- FTC: The Federal Trade Commission (“FTC”) continued to issue guidance on AI, such as guidance expressing the FTC’s view that dark patterns extend to AI, that generative AI poses competition concerns, and that tools claiming to spot AI-generated content must make accurate disclosures of their abilities and limitations.
- HHS Office of National Coordinator for Health IT: This quarter, the Department of Health and Human Services (“HHS”) released a proposed rule related to certified health IT that enables or interfaces with “predictive decision support interventions” (“DSIs”) that incorporate AI and machine learning technologies. The proposed rule would require the disclosure of certain information about predictive DSIs to enable users to evaluate DSI quality and whether and how to rely on the DSI recommendations, including a description of the development and validation of the DSI. Developers of certified health IT would also be required to implement risk management practices for predictive DSIs and make summary information about these practices publicly available.
On June 22, 2023, the Oregon state legislature passed the Oregon Consumer Privacy Act, S.B. 619 (the “Act”). This bill resembles the comprehensive privacy statutes in Colorado, Montana, and Connecticut, though there are some notable distinctions. If passed, Oregon will be the twelfth state to implement a comprehensive privacy statute, joining California, Virginia, Colorado, Connecticut…
On April 25, 2023, four federal agencies — the Department of Justice (“DOJ”), Federal Trade Commission (“FTC”), Consumer Financial Protection Bureau (“CFPB”), and Equal Employment Opportunity Commission (“EEOC”) — released a joint statement on the agencies’ efforts to address discrimination and bias in automated systems.
The statement applies to “automated systems,” which are broadly defined “to mean software and algorithmic processes” beyond AI. Although the statement notes the significant benefits that can flow from the use of automated systems, it also cautions against unlawful discrimination that may result from that use.
The statement starts by summarizing the existing legal authorities that apply to automated systems and each agency’s guidance and statements related to AI. Helpfully, the statement serves to aggregate links to key AI-related guidance documents from each agency, providing a one-stop-shop for important AI-related publications for all four entities. For example, the statement summarizes the EEOC’s remit in enforcing federal laws that make it unlawful to discriminate against an applicant or employee and the EEOC’s enforcement activities related to AI, and includes a link to a technical assistance document. Similarly, the report outlines the FTC’s reports and guidance on AI, and includes multiple links to FTC AI-related documents.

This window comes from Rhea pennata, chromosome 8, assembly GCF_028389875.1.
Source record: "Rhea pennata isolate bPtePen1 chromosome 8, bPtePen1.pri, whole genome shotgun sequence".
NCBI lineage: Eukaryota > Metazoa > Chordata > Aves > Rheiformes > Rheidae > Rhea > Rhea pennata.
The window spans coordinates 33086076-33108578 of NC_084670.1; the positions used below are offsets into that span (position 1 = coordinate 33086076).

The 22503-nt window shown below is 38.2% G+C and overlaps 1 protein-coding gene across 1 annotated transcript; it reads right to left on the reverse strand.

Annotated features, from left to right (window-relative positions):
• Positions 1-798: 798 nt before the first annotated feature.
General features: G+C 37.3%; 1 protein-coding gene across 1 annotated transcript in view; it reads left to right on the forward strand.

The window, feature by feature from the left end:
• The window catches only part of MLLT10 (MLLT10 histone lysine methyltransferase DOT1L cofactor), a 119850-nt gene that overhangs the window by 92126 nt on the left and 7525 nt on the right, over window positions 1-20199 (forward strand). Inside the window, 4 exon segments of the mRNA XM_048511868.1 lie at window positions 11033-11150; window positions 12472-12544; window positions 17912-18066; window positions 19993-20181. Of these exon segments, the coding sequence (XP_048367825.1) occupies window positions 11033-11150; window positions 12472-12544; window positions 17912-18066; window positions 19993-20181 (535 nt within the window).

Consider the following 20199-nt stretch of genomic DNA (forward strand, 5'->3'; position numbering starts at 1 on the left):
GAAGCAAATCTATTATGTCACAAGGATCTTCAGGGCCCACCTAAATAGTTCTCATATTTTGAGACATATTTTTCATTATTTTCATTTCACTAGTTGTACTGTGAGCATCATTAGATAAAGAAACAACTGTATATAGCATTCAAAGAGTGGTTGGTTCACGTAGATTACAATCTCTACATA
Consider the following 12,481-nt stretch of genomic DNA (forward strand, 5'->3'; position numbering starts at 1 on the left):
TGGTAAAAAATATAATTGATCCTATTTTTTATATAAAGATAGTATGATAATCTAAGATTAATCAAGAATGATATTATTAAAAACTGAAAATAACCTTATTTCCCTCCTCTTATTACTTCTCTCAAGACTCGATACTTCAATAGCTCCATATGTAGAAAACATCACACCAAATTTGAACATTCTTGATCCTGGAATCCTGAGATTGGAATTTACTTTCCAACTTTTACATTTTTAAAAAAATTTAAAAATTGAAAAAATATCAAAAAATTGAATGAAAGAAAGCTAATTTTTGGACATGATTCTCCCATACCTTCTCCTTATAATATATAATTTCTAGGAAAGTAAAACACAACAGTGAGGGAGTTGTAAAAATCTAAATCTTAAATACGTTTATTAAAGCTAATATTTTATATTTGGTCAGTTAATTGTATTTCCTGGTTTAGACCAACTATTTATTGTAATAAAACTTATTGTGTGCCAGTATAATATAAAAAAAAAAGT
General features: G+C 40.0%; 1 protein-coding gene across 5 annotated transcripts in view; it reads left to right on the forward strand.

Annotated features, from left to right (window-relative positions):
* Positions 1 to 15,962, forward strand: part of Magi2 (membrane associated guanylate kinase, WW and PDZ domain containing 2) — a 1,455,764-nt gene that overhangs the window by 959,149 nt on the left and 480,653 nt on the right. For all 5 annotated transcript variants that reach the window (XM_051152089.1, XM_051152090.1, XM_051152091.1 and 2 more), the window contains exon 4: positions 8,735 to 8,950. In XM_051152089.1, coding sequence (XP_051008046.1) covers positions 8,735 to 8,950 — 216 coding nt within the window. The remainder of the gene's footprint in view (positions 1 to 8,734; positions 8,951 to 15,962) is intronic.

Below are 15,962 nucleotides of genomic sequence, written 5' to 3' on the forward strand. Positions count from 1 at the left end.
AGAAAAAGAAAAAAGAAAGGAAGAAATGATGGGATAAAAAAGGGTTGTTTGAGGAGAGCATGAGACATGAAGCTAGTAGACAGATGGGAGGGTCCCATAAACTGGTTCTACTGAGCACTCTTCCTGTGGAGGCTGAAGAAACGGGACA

After providing an overview of each agency’s position and links to key documents, the statement then summarizes the following sources of potential discrimination and bias, which could indicate the regulatory and enforcement priorities of these agencies.
- Data and Datasets: The statement notes that outcomes generated by automated systems can be skewed by unrepresentative or imbalanced data sets. The statement says that flawed data sets, along with correlation between data and protected classes, can lead to discriminatory outcomes.
- Model Opacity and Access: The statement observes that some automated systems are “black boxes,” meaning that the internal workings of automated systems are not always transparent to people, and thus difficult to oversee.
- Design and Use: The statement also notes that flawed assumptions about users may play a role in unfair or biased outcomes.
We will continue to monitor these and related developments across our blogs.Continue Reading DOJ, FTC, CFPB, and EEOC Statement on Discrimination and AI
On March 28, Governor Kim Reynolds signed into law SF 262, making Iowa the sixth state to enact a comprehensive consumer privacy law. The new law will take effect on January 1, 2025.
As we discuss here, Iowa’s privacy law shares a number of key similarities to existing state privacy frameworks, including providing…